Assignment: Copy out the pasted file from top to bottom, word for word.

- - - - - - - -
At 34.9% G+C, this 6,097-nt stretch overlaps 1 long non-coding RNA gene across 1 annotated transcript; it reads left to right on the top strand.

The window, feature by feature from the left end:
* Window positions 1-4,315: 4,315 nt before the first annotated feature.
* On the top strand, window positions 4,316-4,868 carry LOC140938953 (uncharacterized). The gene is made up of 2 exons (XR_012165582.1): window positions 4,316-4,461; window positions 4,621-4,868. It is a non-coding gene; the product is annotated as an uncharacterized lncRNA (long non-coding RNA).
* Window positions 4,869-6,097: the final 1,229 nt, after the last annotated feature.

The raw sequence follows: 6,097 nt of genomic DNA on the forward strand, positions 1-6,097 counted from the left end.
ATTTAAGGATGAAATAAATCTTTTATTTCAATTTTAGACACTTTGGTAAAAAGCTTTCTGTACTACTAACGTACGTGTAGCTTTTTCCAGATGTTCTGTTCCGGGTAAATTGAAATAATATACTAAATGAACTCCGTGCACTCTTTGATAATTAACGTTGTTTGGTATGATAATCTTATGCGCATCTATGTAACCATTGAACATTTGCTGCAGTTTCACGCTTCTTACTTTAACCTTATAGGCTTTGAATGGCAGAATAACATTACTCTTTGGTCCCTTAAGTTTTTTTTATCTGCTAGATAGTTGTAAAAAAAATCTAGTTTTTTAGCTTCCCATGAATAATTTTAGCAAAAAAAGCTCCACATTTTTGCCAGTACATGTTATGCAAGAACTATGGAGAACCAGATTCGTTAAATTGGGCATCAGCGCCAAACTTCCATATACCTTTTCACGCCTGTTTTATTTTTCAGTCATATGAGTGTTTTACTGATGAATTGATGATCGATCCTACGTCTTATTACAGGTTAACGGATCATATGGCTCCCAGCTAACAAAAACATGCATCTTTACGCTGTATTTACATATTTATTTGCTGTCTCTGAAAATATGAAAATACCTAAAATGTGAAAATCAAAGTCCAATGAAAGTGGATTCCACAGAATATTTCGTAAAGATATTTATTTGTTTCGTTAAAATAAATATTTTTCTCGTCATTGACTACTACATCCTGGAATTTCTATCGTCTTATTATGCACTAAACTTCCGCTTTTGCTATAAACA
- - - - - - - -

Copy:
At 34.9% G+C, this 6,097-nt stretch overlaps 1 long non-coding RNA gene across 1 annotated transcript; it reads left to right on the top strand.

The window, feature by feature from the left end:
* Window positions 1-4,315: 4,315 nt before the first annotated feature.
* On the top strand, window positions 4,316-4,868 carry LOC140938953 (uncharacterized). The gene is made up of 2 exons (XR_012165582.1): window positions 4,316-4,461; window positions 4,621-4,868. It is a non-coding gene; the product is annotated as an uncharacterized lncRNA (long non-coding RNA).
* Window positions 4,869-6,097: the final 1,229 nt, after the last annotated feature.

The raw sequence follows: 6,097 nt of genomic DNA on the forward strand, positions 1-6,097 counted from the left end.
ATTTAAGGATGAAATAAATCTTTTATTTCAATTTTAGACACTTTGGTAAAAAGCTTTCTGTACTACTAACGTACGTGTAGCTTTTTCCAGATGTTCTGTTCCGGGTAAATTGAAATAATATACTAAATGAACTCCGTGCACTCTTTGATAATTAACGTTGTTTGGTATGATAATCTTATGCGCATCTATGTAACCATTGAACATTTGCTGCAGTTTCACGCTTCTTACTTTAACCTTATAGGCTTTGAATGGCAGAATAACATTACTCTTTGGTCCCTTAAGTTTTTTTTATCTGCTAGATAGTTGTAAAAAAAATCTAGTTTTTTAGCTTCCCATGAATAATTTTAGCAAAAAAAGCTCCACATTTTTGCCAGTACATGTTATGCAAGAACTATGGAGAACCAGATTCGTTAAATTGGGCATCAGCGCCAAACTTCCATATACCTTTTCACGCCTGTTTTATTTTTCAGTCATATGAGTGTTTTACTGATGAATTGATGATCGATCCTACGTCTTATTACAGGTTAACGGATCATATGGCTCCCAGCTAACAAAAACATGCATCTTTACGCTGTATTTACATATTTATTTGCTGTCTCTGAAAATATGAAAATACCTAAAATGTGAAAATCAAAGTCCAATGAAAGTGGATTCCACAGAATATTTCGTAAAGATATTTATTTGTTTCGTTAAAATAAATATTTTTCTCGTCATTGACTACTACATCCTGGAATTTCTATCGTCTTATTATGCACTAAACTTCCGCTTTTGCTATAAACA